Panhandlers Impersonate Jews in New York's Hasidic Neighborhoods

Most of the panhandlers dress modestly and know a few Hebrew words, such as 'shabbat,' 'shalom' and 'tsedaka.'

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Haaretz
A panhandler (illustration.)
A panhandler (illustration.)Credit: AP
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Haaretz

New York panhandlers in modest clothing and with a few Hebrew words have been staking out Hasidic neighborhoods in South Brooklyn, the New York Post reports.

The panhandlers favor popular food markets and the hours before Shabbat and Jewish holidays, the Post wrote. Sometimes, the panhandler will be pushing a child in a carriage.

Most have learned Hebrew words such as “shabbat,” “shalom” and “tsedaka” (charity.)

The Post quoted a local Orthodox Jew named Bernard Vei, 56, as saying: “They go, ‘sedaka.’ A lot of non-Jewish people can’t pronounce the ‘t’ and ‘s’ [in ‘tsedaka’], so you know they’re not Jewish.”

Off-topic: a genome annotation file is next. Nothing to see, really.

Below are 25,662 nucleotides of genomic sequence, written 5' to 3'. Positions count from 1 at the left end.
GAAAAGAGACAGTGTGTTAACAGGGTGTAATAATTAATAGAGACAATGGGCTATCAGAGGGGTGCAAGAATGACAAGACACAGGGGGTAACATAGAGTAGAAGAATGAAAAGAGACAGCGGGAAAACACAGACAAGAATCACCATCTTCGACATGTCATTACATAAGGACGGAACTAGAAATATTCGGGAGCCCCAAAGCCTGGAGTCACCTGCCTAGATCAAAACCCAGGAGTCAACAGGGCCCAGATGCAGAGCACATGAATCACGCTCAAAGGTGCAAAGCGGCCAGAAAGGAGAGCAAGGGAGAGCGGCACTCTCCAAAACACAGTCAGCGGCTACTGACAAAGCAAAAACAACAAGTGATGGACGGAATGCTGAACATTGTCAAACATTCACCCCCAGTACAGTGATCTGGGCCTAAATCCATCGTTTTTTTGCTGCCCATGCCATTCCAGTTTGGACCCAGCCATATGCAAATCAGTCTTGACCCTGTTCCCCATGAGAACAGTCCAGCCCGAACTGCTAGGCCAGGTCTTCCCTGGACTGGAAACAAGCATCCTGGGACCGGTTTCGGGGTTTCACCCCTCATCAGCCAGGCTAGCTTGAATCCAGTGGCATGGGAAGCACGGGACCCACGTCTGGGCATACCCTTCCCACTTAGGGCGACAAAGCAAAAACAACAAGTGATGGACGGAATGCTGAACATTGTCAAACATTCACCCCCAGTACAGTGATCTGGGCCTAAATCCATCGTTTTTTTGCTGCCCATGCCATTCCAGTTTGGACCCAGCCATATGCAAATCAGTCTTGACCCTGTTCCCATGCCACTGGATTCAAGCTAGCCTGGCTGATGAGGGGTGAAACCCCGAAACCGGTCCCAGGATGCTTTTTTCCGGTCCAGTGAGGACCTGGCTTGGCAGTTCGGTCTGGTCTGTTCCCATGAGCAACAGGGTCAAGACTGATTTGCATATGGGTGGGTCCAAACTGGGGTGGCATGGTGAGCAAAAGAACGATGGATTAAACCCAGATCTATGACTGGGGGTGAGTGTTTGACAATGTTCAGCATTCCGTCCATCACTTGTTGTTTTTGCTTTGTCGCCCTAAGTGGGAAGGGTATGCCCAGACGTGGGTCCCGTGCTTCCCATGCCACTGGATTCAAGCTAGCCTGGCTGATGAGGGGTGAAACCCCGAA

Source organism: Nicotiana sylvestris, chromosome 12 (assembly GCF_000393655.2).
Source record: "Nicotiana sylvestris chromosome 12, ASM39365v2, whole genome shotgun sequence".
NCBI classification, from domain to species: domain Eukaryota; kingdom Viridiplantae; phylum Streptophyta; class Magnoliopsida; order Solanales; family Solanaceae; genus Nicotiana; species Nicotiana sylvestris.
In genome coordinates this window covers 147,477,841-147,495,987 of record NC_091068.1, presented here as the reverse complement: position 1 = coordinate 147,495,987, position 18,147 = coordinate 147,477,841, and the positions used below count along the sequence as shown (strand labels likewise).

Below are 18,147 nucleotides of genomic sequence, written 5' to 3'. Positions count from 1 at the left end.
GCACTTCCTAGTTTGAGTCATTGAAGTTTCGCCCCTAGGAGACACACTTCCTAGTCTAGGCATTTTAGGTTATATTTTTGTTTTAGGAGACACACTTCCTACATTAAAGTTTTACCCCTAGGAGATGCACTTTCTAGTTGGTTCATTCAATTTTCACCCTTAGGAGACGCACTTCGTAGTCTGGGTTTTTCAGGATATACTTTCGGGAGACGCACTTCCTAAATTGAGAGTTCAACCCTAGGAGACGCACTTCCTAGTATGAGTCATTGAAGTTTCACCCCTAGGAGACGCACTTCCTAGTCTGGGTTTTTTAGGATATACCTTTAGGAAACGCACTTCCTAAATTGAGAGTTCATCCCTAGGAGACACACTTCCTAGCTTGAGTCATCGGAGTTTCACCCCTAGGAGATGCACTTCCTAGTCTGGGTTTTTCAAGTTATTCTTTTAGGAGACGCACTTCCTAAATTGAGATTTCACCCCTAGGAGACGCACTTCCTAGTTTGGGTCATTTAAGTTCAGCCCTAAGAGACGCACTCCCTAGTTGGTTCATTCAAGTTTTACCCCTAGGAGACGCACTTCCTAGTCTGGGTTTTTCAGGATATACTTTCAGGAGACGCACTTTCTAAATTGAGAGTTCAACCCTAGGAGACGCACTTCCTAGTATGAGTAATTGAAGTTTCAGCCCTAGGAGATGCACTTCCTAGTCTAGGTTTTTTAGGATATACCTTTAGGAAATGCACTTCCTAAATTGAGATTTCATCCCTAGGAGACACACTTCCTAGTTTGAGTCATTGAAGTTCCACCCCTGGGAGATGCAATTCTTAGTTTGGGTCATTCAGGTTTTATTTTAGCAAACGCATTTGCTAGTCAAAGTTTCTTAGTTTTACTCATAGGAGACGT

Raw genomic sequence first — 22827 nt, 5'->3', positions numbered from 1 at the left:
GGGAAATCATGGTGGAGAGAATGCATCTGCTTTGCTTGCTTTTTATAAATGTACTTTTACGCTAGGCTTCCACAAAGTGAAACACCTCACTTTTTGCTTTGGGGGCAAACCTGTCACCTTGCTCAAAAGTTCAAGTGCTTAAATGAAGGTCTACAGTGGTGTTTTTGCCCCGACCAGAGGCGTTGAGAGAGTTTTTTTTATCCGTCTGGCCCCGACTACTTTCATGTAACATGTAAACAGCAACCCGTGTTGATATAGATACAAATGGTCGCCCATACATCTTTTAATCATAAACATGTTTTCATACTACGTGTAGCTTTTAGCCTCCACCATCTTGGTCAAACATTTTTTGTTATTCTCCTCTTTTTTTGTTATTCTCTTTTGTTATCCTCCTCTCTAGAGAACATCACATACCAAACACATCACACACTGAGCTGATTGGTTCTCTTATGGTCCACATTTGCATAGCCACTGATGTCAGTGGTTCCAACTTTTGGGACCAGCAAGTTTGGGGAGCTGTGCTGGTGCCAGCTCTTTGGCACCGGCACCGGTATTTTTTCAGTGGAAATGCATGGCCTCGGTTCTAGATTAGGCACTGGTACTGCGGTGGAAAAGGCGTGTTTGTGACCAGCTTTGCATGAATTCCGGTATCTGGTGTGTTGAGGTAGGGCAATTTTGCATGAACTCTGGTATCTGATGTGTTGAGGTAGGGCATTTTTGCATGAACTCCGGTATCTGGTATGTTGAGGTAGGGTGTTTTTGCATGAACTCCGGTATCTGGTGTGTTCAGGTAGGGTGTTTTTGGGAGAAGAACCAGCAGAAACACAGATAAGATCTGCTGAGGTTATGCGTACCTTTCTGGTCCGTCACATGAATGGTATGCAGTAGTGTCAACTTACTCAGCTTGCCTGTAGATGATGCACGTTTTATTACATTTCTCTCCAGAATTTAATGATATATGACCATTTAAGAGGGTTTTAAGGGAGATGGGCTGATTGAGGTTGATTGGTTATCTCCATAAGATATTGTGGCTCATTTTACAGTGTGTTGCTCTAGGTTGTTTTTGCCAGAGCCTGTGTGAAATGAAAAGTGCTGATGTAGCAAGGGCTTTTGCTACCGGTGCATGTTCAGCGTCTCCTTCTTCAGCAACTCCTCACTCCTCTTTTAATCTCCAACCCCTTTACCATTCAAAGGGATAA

“We’re good people; we always give," Vei added. "That’s the problem — they think we have all of the money in the world!”

The Post said that one of its reporters had been approached by a panhandler asking for "tsedaka" in Flatbush last month. "When the Hebrew-speaking journalist asked if she spoke Hebrew, she looked confused, said 'Jewish,' then ran off."

Vincent Maurizio, 47, a panhandler who has begged in Borough Park for 18 years, said he collected $750 last month over the seven days of Passover.

“I learned how to speak Hebrew and Yiddish,” he said. “They’re good people. They’re righteous people.”

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